I came to realize that I simply would never be able to relate to people my own age. Children, however, were much easier for me to relate to. They seemed to understand me, and I certainly felt that I understood them. They admired me because, as far as they were concerned, I was an adult and worthy of their respect. I admired them for their honesty and their lack of complexity.

As I grew older and lonelier, I got angrier and angrier. I resented how easy it seemed for my peers to find a mate, to build a life, and to find happiness. I began to think that I was inferior and that God hated me and had cursed me. Over time, my anger became a deep and seething rage. Why was I being persecuted in this way? Why weren’t women interested in me? How would I ever be able to find a loving partner and raise a family? The one thing I wanted – a normal life, which seemed to come so easily for everyone else – was being denied to me by a vindictive God and his cruel conspirators. I was furious with everyone except for the children. They were always kind to me.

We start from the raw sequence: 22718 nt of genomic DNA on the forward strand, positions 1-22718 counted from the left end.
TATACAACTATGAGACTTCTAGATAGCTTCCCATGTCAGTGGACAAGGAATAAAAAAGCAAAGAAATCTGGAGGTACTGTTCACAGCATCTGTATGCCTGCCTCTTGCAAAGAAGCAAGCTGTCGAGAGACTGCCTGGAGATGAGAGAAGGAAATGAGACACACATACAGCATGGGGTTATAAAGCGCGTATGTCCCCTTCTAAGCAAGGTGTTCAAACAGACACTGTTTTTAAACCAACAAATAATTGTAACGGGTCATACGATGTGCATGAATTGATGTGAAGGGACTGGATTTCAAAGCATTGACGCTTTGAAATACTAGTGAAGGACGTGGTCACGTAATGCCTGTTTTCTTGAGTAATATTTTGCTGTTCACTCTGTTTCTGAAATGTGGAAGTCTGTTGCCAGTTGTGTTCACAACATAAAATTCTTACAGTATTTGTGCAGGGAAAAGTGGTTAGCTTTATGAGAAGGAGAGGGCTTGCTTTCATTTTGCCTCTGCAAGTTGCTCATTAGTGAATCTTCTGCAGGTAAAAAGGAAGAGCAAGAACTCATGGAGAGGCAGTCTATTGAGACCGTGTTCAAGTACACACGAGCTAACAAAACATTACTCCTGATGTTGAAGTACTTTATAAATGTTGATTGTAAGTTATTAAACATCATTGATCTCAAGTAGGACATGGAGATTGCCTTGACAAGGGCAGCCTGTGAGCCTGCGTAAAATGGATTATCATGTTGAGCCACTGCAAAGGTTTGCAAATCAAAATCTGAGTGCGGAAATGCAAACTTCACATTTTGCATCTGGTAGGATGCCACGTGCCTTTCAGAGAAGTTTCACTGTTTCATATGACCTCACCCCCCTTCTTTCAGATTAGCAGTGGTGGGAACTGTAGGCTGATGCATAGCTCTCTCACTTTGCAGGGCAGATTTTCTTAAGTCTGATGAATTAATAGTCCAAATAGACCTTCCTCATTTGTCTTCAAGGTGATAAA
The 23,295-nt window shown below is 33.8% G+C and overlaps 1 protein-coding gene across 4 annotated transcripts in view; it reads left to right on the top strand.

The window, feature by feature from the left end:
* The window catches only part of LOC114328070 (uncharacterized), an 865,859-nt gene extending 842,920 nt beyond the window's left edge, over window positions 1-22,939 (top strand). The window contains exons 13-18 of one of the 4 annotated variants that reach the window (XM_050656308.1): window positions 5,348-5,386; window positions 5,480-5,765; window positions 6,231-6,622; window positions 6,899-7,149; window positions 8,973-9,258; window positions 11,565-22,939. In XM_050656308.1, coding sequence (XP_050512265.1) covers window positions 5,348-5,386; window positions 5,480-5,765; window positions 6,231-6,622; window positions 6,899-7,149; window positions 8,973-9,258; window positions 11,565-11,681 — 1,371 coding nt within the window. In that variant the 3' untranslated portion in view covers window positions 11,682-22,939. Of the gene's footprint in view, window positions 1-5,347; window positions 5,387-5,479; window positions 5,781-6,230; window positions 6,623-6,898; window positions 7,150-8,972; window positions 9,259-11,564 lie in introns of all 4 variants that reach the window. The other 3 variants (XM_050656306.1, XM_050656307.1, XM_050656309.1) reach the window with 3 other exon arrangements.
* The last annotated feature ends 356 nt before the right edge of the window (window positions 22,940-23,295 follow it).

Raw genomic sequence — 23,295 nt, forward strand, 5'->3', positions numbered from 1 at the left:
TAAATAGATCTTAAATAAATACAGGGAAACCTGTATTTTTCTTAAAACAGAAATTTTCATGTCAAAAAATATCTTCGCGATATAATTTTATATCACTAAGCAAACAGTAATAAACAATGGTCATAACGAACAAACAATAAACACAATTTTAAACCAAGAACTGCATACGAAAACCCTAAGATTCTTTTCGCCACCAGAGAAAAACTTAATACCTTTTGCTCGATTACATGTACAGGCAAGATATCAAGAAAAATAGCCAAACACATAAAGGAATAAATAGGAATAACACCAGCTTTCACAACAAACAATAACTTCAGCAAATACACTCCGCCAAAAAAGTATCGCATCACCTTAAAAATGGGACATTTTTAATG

As the rage in me increased, I began to do increasingly crazy things. I became a fanatical advocate for the “rights” of pedophiles to enter into sexual relationships with children. Eventually, I “exercised” that so-called “right” and sexually abused a minor. At the time, I didn’t understand that what I was doing was wrong. In my own immature, justifying mind, it seemed natural because we were at a comparable level of emotional development. I thought, we were both enjoying it, so how could it be wrong? I seriously didn’t realize just how exploitative it was.

Then, I was arrested, convicted, and sentenced to twelve years in prison.

At first, I couldn’t understand why everyone was telling me that I’d done something wrong. After all, I never considered myself a bad person. It was God and everyone else who were mean! I thought of myself as someone who loved children and was kind to them. I may have been angry at times, but that anger was always directed within, never towards others.